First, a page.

Back on the old acronyms today on Boost, and breaking down the basics of Cognitive Behavioural Therapy (CBT). I've used CBT throughout my career, and the ABC model is the basis of this strain of psychological therapy. So today I'm going to explain what the ABC model is, and how you can start using your own CBT practices at home.
The ABC model was developed in 1957 by Albert Ellis, the original developer of CBT. It illustrates how our thinking affects our behaviour, and how we can change the way we behave by changing what we think.
Here is what it means:
A- Activating Event
B- Beliefs (thoughts)
C- Consequences (behaviour)
For every 'activating event' we encounter, we have a thought about it, and that thought dictates how we behave. Here's an example we used to use in prison to illustrate.
You are in bed, and you hear a dull thump in the middle of the night (your activating event), you think "damn cats!", and roll over and go back to sleep (behaviour). OR if you have the same event, but you think "someone's in the house", you may just wake up your partner or grab a heavy object and creep downstairs. OR if you think "little Freddy's out of bed again", you'd be likely to get up and go check on little Freddy.
Here's another example! Your friend forgets to meet you where you agreed and you're left standing on your own (your activating event). If you thought "Silly old thing, I bet they've had a manic day", you'd probably give them a friendly call and see what's going on (your behaviour). But if you thought "what an asshole. How dare they forget about our plans!" you're not likely to give them a friendly call, but may storm home in a rage and leave them a nasty voicemail, possibly damaging your friendship entirely. OR if you thought "I'm a loser, even my friends don't want to see me", you might sulk home and feel sorry for yourself.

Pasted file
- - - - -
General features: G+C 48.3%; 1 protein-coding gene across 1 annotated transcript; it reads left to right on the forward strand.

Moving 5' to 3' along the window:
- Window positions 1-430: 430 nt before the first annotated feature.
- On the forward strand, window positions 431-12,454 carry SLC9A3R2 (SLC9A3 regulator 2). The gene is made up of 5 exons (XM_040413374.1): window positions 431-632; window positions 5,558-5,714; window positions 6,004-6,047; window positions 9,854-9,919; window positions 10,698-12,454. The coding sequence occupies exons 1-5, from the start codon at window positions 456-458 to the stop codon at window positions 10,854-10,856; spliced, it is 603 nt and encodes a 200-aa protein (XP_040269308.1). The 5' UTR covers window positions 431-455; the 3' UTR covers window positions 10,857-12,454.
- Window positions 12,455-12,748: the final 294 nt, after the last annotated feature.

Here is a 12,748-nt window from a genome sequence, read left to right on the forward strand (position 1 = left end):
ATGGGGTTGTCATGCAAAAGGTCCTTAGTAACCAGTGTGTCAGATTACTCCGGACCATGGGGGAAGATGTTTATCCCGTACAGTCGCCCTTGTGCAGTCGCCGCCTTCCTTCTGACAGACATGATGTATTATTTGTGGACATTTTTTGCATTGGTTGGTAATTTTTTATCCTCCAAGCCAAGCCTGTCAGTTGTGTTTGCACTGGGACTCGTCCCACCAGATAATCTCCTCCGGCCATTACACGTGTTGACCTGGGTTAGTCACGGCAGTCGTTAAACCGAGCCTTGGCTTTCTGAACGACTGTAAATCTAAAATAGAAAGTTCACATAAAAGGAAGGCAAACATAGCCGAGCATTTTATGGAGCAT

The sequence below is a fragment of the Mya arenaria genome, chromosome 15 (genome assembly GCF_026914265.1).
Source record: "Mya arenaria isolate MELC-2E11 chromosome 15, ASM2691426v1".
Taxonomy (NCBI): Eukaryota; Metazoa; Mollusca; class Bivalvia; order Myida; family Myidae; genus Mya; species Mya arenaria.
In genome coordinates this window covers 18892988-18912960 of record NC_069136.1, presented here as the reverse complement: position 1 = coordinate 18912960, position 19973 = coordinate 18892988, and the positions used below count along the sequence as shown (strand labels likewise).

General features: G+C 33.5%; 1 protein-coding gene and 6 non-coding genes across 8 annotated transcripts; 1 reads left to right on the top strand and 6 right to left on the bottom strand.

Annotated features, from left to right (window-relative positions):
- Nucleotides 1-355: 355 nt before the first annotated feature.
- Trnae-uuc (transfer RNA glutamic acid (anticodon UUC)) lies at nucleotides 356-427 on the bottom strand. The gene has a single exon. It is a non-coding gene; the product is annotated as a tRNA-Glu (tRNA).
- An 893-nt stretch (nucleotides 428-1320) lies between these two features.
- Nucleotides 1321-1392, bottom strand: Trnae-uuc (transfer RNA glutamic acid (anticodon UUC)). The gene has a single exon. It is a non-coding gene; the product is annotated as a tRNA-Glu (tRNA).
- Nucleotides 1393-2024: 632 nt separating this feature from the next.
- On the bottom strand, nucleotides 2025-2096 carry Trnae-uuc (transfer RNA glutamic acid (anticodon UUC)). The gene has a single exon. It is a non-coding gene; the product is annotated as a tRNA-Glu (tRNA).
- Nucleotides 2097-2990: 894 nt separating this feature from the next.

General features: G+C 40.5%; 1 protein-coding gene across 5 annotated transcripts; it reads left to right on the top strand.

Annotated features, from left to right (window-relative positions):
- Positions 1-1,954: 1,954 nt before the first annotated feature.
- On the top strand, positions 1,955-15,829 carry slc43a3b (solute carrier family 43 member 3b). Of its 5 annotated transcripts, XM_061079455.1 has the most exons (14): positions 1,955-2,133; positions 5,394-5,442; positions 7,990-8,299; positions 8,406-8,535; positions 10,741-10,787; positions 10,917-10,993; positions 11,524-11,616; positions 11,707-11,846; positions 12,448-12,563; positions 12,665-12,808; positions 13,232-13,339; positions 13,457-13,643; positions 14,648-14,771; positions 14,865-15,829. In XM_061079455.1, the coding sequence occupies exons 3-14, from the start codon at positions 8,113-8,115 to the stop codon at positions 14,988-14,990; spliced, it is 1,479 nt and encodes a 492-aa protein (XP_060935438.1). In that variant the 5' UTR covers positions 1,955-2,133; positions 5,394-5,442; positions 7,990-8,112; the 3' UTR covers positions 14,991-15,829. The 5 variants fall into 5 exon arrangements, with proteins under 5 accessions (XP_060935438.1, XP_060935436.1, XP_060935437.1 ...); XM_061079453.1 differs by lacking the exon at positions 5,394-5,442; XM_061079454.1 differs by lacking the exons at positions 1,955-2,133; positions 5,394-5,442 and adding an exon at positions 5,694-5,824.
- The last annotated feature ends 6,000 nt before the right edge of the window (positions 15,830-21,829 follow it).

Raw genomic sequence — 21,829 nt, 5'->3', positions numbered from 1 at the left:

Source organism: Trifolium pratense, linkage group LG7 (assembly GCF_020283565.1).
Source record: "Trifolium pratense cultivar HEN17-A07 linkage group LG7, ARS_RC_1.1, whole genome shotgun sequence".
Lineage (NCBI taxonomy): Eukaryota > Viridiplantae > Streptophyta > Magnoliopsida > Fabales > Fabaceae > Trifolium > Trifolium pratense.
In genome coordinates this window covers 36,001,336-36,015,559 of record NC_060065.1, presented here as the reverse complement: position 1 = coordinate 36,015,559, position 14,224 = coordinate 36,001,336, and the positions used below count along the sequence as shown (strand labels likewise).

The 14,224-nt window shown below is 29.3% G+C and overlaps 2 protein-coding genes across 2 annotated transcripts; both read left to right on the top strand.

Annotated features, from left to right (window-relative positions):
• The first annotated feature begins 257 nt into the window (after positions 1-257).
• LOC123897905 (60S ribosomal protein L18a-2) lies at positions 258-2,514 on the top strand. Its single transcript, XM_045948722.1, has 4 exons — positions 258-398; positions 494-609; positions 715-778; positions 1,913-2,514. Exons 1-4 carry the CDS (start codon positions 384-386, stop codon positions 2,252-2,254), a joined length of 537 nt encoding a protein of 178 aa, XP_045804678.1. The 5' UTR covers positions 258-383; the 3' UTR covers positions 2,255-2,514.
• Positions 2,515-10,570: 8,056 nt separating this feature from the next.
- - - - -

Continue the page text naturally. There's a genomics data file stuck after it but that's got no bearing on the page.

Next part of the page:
As you can see, all of our actions and reactions are based on how we think. Our thoughts are influenced by what has happened to us in the past, and we can get into some damaging patterns, where we might always assume the worst, resort instinctively to degrading other people, or immediately jump to beating ourselves up.
The idea here is, if you want to make changes to the way you behave, you have to start with your thinking. Notice patterns in your thoughts, and start to challenge these, perhaps thinking more of other people's points of view, or recognising irrational thoughts and challenging them by thinking about what evidence you actually have for it. Start noticing your 'activating events' that occur throughout your day. It could be a reckless driver, an argument, a gift from someone, all of these are little 'events' that you will need to respond to.
It will take time, but the more dedicated you are to changing the way you think, the more natural it will become.